Journal of Immigrant and Minority Health

, Volume 13, Issue 2, pp 385–394 | Cite as

Explanatory Models of Health and Disease Among South Asian Immigrants in Chicago

  • Manasi A. Tirodkar
  • David W. Baker
  • Gregory T. Makoul
  • Neerja Khurana
  • Muhammad W. Paracha
  • Namratha R. Kandula
Original Paper


To identify concepts of health and disease as part of a study on designing culturally-targeted heart disease prevention messages for South Asians. We conducted qualitative, semi-structured interviews in English, Hindi and Urdu with 75 respondents from a federally qualified health center and at a community center for South Asian immigrants in Chicago, Illinois. Age ranged from 20 to 70 years; 60% were women; 60% held advanced degrees; 70% migrated to the US in the last 10 years; and 60% of the interviews were in Hindi or Urdu. Concepts of health and disease fell into four domains: behavioral, physical, psycho-social and spiritual. Muslim participants consistently evoked spiritual factors such as faith and prayer. Women more frequently included performing home duties and positive affect in their concept of health. Men more frequently cited behavioral factors such as smoking and drinking as the cause of disease. Many South Asians have a holistic conceptualization of health and disease, incorporating spiritual, physical and psycho-social factors. Health promotion strategies aimed at South Asians in the US should take into account this holistic model of health and disease, while also recognizing that variations exist within South Asians, by gender and religion.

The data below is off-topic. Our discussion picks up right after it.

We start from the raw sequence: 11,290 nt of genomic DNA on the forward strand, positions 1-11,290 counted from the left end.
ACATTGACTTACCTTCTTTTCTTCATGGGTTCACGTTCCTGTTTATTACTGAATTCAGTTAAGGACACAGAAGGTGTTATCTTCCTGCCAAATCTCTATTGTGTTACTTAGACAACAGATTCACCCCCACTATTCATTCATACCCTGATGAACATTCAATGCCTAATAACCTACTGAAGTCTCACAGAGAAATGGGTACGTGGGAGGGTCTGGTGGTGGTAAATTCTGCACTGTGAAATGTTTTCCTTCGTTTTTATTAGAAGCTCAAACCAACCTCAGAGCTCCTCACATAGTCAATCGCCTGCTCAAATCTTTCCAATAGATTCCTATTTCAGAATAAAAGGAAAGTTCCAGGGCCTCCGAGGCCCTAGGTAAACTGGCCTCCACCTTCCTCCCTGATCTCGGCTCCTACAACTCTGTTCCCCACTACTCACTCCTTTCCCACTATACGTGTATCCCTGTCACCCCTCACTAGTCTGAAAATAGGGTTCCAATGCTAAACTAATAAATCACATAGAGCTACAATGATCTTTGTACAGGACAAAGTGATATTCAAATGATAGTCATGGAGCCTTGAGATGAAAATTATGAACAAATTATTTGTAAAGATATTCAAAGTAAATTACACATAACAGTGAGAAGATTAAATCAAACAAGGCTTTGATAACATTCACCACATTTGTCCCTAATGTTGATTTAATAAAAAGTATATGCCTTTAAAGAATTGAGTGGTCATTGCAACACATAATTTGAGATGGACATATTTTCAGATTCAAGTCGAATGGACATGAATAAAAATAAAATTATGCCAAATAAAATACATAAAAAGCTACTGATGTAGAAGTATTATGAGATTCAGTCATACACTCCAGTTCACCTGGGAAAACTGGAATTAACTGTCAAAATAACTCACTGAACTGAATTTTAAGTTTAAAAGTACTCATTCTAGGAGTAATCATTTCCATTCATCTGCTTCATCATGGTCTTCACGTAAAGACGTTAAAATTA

South Asians Immigrant health Concepts of health Concepts of disease 



This study was funded by the National Heart, Lung, and Blood Institute (Career Development Award 5 K23 HL 084177, PI-Dr. Kandula). During the research and writing of this paper Dr. Tirodkar was a post-doctoral research fellow at the Institute for Healthcare Studies, Northwestern University Feinberg School of Medicine, supported by an Advanced Rehabilitation Research Training Award from the National Institute on Disability and Rehabilitation Research Grant (H133P980014). The authors thank Asian Human Services Family Health Center and Indo-American Center for assistance with data collection. The authors also thank Jason A. Thompson for statistical support.


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Copyright information

© Springer Science+Business Media, LLC 2010

Authors and Affiliations

  • Manasi A. Tirodkar
    • 1
  • David W. Baker
    • 2
    • 3
  • Gregory T. Makoul
    • 3
    • 4
  • Neerja Khurana
    • 3
  • Muhammad W. Paracha
    • 5
  • Namratha R. Kandula
    • 2
    • 3
    • 4
  1. 1.National Committee for Quality AssuranceWashingtonUSA
  2. 2.Institute for Healthcare StudiesNorthwestern University Feinberg School of MedicineChicagoUSA
  3. 3.Division of General Internal MedicineNorthwestern University Feinberg School of MedicineChicagoUSA
  4. 4.St. Francis Hospital and Medical CenterHartfordUSA
  5. 5.Asian Human Services Family Health Center, Inc.ChicagoUSA

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